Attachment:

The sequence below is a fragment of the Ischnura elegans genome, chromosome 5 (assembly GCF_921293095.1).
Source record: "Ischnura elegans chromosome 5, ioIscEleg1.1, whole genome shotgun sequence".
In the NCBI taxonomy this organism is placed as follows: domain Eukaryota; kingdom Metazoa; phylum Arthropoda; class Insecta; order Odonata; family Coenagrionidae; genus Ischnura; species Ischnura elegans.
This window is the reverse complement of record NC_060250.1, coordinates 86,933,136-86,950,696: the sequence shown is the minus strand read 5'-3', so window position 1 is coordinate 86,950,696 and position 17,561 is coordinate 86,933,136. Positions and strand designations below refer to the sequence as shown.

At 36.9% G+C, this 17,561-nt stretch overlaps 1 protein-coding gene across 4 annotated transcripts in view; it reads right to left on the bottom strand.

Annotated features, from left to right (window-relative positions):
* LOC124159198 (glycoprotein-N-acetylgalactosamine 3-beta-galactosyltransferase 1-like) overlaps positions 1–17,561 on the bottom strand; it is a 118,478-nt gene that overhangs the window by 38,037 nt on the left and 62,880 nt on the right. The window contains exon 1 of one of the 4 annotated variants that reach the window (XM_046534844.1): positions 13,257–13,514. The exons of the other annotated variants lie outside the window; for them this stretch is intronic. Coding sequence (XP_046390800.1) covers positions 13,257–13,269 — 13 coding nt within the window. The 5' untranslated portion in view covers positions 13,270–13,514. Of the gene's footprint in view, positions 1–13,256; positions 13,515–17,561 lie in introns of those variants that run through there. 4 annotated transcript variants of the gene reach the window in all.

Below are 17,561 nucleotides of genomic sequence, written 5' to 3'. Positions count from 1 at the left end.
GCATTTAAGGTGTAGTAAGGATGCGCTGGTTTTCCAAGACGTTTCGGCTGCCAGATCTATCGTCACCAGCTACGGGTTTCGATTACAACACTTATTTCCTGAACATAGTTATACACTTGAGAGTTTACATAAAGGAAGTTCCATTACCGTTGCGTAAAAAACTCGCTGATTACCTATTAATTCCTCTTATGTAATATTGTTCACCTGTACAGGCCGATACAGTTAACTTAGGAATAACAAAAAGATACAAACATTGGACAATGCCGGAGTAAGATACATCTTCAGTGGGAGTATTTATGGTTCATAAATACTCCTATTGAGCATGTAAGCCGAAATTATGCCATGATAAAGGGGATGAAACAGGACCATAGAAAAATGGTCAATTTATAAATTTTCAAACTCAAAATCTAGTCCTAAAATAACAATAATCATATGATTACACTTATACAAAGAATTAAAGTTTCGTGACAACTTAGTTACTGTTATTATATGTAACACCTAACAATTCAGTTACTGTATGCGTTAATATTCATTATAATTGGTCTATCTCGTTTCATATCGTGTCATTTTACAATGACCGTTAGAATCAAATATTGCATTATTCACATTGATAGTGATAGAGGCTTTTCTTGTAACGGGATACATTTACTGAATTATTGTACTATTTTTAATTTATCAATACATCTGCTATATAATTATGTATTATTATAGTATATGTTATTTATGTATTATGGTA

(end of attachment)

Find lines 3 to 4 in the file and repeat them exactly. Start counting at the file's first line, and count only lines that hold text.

In the NCBI taxonomy this organism is placed as follows: domain Eukaryota; kingdom Metazoa; phylum Arthropoda; class Insecta; order Odonata; family Coenagrionidae; genus Ischnura; species Ischnura elegans.
This window is the reverse complement of record NC_060250.1, coordinates 86,933,136-86,950,696: the sequence shown is the minus strand read 5'-3', so window position 1 is coordinate 86,950,696 and position 17,561 is coordinate 86,933,136. Positions and strand designations below refer to the sequence as shown.